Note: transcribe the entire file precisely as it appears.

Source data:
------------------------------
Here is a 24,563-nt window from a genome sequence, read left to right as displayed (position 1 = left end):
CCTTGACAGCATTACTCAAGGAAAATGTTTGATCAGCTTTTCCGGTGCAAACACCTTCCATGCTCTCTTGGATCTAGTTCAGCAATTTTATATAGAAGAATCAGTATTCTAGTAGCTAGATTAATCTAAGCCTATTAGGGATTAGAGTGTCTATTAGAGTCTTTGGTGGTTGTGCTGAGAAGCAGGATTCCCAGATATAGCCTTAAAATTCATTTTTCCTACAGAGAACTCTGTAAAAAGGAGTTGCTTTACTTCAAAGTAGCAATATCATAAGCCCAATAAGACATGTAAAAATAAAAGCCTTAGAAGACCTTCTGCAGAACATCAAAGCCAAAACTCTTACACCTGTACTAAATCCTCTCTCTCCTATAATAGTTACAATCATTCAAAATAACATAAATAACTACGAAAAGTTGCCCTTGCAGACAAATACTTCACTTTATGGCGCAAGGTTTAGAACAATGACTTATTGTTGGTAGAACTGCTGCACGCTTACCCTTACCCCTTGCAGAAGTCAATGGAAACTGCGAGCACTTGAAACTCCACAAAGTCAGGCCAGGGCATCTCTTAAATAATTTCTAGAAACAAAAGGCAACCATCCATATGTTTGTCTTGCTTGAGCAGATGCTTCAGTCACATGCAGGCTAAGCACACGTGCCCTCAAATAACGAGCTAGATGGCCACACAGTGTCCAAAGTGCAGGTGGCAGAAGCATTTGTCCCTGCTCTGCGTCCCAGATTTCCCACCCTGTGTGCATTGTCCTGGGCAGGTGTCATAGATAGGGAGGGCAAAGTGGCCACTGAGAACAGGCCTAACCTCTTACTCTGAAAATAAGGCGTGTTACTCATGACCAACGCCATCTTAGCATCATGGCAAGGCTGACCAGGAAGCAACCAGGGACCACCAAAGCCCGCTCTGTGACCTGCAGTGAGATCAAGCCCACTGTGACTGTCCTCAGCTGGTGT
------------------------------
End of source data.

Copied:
Here is a 24,563-nt window from a genome sequence, read left to right as displayed (position 1 = left end):
CCTTGACAGCATTACTCAAGGAAAATGTTTGATCAGCTTTTCCGGTGCAAACACCTTCCATGCTCTCTTGGATCTAGTTCAGCAATTTTATATAGAAGAATCAGTATTCTAGTAGCTAGATTAATCTAAGCCTATTAGGGATTAGAGTGTCTATTAGAGTCTTTGGTGGTTGTGCTGAGAAGCAGGATTCCCAGATATAGCCTTAAAATTCATTTTTCCTACAGAGAACTCTGTAAAAAGGAGTTGCTTTACTTCAAAGTAGCAATATCATAAGCCCAATAAGACATGTAAAAATAAAAGCCTTAGAAGACCTTCTGCAGAACATCAAAGCCAAAACTCTTACACCTGTACTAAATCCTCTCTCTCCTATAATAGTTACAATCATTCAAAATAACATAAATAACTACGAAAAGTTGCCCTTGCAGACAAATACTTCACTTTATGGCGCAAGGTTTAGAACAATGACTTATTGTTGGTAGAACTGCTGCACGCTTACCCTTACCCCTTGCAGAAGTCAATGGAAACTGCGAGCACTTGAAACTCCACAAAGTCAGGCCAGGGCATCTCTTAAATAATTTCTAGAAACAAAAGGCAACCATCCATATGTTTGTCTTGCTTGAGCAGATGCTTCAGTCACATGCAGGCTAAGCACACGTGCCCTCAAATAACGAGCTAGATGGCCACACAGTGTCCAAAGTGCAGGTGGCAGAAGCATTTGTCCCTGCTCTGCGTCCCAGATTTCCCACCCTGTGTGCATTGTCCTGGGCAGGTGTCATAGATAGGGAGGGCAAAGTGGCCACTGAGAACAGGCCTAACCTCTTACTCTGAAAATAAGGCGTGTTACTCATGACCAACGCCATCTTAGCATCATGGCAAGGCTGACCAGGAAGCAACCAGGGACCACCAAAGCCCGCTCTGTGACCTGCAGTGAGATCAAGCCCACTGTGACTGTCCTCAGCTGGTGT